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Elizabeth A.Sackler Center for Feminist Art

Théroigne de Mericourt

b. 1762, Marcourt, Luxembourg; d. 1817, Paris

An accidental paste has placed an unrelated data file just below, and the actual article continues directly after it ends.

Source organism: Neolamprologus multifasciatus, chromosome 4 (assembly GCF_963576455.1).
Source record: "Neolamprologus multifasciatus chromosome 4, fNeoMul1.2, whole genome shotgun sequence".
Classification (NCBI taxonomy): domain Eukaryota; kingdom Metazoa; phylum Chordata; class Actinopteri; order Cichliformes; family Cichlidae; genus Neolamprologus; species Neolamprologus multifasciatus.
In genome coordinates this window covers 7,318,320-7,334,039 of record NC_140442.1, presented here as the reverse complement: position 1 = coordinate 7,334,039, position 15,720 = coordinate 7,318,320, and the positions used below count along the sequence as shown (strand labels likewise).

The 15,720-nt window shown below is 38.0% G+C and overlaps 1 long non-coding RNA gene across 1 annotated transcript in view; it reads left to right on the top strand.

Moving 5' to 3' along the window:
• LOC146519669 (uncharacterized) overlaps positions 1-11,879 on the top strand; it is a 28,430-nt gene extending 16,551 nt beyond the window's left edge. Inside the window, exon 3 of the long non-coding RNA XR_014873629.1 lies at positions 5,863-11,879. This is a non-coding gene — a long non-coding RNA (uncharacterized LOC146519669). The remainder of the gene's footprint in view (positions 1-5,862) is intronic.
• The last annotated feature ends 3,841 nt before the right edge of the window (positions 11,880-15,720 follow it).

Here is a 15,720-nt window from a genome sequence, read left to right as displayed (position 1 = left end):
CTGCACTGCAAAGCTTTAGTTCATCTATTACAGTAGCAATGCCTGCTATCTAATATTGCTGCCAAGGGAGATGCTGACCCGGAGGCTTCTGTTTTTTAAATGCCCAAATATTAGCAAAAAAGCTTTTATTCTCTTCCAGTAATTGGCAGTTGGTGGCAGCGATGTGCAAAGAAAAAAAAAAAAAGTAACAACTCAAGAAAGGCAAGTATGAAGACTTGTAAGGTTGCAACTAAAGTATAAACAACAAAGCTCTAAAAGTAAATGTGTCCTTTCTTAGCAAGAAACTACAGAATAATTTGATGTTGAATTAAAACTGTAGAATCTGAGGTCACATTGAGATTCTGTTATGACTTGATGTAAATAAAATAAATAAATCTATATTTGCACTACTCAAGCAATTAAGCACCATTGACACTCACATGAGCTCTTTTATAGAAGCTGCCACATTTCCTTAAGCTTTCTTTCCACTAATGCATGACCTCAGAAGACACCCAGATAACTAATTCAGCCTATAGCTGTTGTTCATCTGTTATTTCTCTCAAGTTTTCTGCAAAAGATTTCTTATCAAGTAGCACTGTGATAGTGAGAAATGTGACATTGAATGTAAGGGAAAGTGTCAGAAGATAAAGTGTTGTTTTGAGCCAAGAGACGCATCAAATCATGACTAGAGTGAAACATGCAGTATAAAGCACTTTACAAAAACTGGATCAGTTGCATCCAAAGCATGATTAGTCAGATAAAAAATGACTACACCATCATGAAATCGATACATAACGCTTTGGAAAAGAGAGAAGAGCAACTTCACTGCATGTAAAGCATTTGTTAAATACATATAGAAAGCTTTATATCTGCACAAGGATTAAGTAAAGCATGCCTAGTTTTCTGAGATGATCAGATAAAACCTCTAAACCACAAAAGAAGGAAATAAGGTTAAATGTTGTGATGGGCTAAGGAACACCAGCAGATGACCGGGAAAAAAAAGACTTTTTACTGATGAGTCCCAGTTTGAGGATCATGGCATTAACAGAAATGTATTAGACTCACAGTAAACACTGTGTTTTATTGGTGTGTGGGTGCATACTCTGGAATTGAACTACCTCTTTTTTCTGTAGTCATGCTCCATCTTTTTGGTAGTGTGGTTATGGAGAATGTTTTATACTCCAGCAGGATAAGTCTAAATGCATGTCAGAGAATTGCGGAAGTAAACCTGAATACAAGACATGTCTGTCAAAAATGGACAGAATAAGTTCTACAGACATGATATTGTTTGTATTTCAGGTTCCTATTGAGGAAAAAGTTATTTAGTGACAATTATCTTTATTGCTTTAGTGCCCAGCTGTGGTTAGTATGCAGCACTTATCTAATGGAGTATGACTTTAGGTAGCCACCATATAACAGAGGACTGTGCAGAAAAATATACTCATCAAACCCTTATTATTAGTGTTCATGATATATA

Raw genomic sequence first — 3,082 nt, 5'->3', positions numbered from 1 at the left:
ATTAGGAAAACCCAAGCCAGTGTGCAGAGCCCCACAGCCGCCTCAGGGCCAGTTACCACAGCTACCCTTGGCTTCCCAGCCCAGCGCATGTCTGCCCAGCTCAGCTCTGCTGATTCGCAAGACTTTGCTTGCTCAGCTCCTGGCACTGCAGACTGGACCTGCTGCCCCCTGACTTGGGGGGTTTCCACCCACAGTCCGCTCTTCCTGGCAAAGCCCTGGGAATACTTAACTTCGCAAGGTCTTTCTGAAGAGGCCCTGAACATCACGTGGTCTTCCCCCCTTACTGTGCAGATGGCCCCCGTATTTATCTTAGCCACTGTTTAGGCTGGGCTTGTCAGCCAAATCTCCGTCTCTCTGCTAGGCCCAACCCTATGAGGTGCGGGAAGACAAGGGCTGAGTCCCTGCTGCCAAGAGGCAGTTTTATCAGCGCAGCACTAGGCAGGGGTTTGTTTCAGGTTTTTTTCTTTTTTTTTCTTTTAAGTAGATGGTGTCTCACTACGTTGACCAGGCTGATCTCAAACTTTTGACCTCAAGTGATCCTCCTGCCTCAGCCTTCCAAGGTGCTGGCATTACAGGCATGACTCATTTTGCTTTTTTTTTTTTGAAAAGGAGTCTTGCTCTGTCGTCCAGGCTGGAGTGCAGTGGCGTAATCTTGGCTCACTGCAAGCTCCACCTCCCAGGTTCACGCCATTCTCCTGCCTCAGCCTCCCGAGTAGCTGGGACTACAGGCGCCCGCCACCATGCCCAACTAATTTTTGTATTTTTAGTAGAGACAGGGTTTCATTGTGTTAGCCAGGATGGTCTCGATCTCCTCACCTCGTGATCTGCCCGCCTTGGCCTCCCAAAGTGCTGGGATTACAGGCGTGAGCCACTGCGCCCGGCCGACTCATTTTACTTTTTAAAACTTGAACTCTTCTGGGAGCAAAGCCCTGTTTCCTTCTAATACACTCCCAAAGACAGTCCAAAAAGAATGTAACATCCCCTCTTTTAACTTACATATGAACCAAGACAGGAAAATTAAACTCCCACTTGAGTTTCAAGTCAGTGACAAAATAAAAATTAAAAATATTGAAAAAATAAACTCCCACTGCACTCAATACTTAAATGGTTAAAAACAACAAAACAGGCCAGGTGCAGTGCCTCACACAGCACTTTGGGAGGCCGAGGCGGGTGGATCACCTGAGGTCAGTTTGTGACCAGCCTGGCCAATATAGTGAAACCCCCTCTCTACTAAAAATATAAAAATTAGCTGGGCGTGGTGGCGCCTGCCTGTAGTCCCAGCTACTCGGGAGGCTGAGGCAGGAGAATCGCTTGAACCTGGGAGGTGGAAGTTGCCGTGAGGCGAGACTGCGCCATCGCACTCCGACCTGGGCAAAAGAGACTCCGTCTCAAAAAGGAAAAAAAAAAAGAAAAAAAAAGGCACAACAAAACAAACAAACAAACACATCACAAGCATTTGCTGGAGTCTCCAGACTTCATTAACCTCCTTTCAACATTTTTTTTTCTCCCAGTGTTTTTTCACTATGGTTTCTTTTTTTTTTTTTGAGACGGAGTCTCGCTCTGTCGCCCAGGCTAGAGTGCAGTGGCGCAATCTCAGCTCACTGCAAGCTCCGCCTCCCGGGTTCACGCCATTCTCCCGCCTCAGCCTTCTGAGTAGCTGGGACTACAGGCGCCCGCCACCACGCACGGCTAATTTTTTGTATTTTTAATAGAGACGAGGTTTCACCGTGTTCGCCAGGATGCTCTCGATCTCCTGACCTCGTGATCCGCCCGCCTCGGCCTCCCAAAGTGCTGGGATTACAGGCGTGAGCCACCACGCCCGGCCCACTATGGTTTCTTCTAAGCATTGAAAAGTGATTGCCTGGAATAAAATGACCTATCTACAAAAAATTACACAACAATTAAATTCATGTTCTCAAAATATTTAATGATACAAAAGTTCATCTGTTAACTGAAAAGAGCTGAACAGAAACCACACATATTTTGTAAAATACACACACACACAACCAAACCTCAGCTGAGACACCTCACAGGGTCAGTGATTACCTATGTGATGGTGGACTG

An influential figure during the French Revolution (1789–99), Anne-Josèphe Théroigne de Méricourt was born in Marcourt, a small town in Luxembourg. Well educated, charming, and attractive, she left home after a quarrel with her stepmother and traveled around Europe as a courtesan, settling in Paris on the eve of the Revolution. Contrary to popular legend, Méricourt did not lead the storming of the Bastille, nor the march of the women (backed by the National Guard) on Versailles on October 5, 1789, the ultimate result of which was the removal of King Louis XVI and Marie Antoinette to Paris. However, she did advocate the membership of women in Revolutionary clubs and developed into an eloquent speaker, delivering fiery orations in clubs, before the National Assembly, and in the streets. Aligned with the moderate Girondist faction, she became a target of the radical Jacobins. When the Girondists lost power to the Jacobins in 1793, Méricourt was stripped and publicly flogged by a group of Jacobin women. She soon descended into mental illness and was institutionalized for the remainder of her life.